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Terry Anderson recalls hostage taking in special

Terry Anderson says he rarely recalls the anniversary of being kidnapped and held captive in Lebanon for nearly seven years, a crisis that he revisits in a new National Geographic special. ...

Terry Anderson says he rarely recalls the anniversary of being kidnapped and held captive in Lebanon for nearly seven years, a crisis that he revisits in a new National Geographic special.

Instead, he's reminded of the date by others who call or e-mail when it rolls around.

The former Associated Press chief Mideast correspondent in Beirut marks the 20th anniversary of his captivity in "American Hostage," a special airing Jan. 17 as part of the cable channel's "Explorer" series.

"It brought back some things very vividly that I haven't thought about in quite a while," Anderson said Wednesday at the Television Critics Association's winter meeting. "I've never forgotten it and it doesn't go away, but there's an immediacy in seeing this thing that I hadn't felt in a long time."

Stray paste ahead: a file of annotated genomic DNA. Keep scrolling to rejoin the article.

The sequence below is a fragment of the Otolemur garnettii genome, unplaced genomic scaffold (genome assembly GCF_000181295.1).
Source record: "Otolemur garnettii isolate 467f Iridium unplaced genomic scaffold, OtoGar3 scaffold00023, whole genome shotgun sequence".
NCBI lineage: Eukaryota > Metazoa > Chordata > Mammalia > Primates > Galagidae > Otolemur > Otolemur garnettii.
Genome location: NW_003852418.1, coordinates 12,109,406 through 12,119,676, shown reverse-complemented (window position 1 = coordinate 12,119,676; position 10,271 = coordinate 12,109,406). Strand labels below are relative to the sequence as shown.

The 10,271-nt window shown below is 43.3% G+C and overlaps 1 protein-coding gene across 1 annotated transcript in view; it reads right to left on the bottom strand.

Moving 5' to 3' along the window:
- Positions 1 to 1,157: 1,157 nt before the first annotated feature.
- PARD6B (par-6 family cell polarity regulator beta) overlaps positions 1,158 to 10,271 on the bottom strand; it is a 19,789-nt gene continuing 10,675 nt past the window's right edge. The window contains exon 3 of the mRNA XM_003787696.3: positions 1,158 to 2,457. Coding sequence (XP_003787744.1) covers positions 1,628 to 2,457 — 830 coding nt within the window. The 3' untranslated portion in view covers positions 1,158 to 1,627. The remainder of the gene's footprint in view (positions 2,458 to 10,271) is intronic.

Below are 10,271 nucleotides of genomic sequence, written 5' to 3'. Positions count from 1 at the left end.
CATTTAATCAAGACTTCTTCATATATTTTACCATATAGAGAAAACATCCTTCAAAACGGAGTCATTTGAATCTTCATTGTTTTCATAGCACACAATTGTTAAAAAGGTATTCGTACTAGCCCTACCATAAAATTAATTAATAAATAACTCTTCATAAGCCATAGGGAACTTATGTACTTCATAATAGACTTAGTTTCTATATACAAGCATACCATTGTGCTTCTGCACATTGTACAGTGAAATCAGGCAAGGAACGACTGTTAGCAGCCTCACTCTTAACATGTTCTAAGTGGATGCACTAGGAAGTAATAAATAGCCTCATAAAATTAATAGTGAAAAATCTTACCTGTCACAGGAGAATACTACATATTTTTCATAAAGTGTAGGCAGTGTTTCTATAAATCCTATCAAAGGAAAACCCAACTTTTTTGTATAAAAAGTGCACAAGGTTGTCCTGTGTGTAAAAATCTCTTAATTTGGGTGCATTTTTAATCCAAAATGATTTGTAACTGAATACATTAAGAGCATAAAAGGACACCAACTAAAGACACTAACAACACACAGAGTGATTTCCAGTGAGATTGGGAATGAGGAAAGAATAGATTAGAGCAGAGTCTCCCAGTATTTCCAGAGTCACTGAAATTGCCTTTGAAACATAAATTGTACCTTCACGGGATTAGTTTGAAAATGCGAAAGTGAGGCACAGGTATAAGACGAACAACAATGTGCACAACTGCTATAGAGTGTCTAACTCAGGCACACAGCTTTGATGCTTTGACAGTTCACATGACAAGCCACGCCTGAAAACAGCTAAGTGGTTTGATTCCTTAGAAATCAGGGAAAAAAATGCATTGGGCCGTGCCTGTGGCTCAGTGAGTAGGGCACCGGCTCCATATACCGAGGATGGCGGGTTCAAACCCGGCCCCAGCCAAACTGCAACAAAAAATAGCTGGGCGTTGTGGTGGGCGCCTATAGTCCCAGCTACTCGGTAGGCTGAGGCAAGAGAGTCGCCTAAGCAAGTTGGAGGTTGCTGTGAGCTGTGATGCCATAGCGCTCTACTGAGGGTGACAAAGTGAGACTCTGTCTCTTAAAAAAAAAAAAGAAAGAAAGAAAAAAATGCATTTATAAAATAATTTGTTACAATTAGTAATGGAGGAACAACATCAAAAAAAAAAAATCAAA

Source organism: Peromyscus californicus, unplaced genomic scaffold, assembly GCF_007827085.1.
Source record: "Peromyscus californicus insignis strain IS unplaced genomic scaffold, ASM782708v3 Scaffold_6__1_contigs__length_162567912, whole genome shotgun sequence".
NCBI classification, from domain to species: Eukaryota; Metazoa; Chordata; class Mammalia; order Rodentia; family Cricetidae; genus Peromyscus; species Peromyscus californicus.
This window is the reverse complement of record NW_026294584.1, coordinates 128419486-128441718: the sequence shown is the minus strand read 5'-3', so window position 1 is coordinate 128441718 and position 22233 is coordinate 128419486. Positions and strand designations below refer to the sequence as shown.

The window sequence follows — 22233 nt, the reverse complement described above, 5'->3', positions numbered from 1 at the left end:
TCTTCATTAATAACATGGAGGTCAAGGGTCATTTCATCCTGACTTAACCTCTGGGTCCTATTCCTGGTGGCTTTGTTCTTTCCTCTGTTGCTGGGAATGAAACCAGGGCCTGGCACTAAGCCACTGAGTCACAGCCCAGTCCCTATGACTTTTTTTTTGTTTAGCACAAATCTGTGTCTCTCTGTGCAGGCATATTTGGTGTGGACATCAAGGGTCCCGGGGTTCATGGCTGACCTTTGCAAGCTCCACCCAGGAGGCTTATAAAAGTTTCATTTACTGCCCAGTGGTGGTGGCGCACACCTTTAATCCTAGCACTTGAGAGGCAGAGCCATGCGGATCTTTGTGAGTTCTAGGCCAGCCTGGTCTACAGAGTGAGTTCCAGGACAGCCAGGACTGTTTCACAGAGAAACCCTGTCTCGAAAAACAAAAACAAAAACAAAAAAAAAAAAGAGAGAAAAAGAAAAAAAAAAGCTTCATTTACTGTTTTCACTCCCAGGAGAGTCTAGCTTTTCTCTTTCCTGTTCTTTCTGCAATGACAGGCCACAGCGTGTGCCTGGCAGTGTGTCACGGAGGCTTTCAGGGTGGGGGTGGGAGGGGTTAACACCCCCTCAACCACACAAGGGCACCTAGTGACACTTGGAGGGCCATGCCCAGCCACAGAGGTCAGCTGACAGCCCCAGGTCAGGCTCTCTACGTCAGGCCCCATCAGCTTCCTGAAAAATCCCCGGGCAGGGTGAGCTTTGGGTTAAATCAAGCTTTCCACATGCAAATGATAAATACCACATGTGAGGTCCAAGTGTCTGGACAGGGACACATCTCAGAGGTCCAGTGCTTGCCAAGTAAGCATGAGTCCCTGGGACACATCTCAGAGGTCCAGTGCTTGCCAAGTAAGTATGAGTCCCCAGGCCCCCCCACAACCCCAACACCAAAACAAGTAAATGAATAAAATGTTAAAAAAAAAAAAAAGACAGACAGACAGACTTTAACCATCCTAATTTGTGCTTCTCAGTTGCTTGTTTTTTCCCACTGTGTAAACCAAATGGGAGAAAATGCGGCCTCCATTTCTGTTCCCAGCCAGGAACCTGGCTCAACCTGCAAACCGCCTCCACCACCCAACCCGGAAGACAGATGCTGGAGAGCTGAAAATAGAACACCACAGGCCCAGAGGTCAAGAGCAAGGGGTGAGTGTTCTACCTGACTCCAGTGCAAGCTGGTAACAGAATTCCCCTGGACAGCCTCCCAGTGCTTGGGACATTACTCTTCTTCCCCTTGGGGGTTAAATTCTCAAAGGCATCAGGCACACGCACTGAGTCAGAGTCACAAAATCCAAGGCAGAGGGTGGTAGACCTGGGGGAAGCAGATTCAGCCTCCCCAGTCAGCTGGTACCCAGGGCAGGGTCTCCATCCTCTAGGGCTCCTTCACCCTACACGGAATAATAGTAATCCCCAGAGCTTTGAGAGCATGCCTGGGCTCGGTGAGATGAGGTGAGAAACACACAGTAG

Anderson has given numerous interviews about his ordeal as the longest held American hostage, but he goes into details never previously revealed in the special that includes interviews with his grown daughter and former wife, who speak for first time.

"There was a lot of damage to all of us and certainly to me that didn't emerge for a very long time," he said. "I haven't talked very much about that."

The show uses re-enactments to detail Anderson's harrowing experience.

He was abducted at gunpoint from a street in Beirut in March 1985 by a group of Hezbollah Shiite Muslims in an attempt to drive U.S. military forces from Lebanon during the country's civil war. He was held for nearly seven years before being released in December 1991.

"When I was taken it was one of the first times they had turned on journalists. We became targets instead of observers," Anderson said. "That phenomenon has continued in Somalia, Iraq and Afghanistan. My case was unique in that it was so long term. That doesn't happen so much anymore. Either someone successfully gets you out or you're killed."

Anderson, 63, currently teaches journalism at the University of Kentucky.

"I just had my knee replaced," he said, using a walker to get around. "I'm enjoying life and I'm pretty happy."

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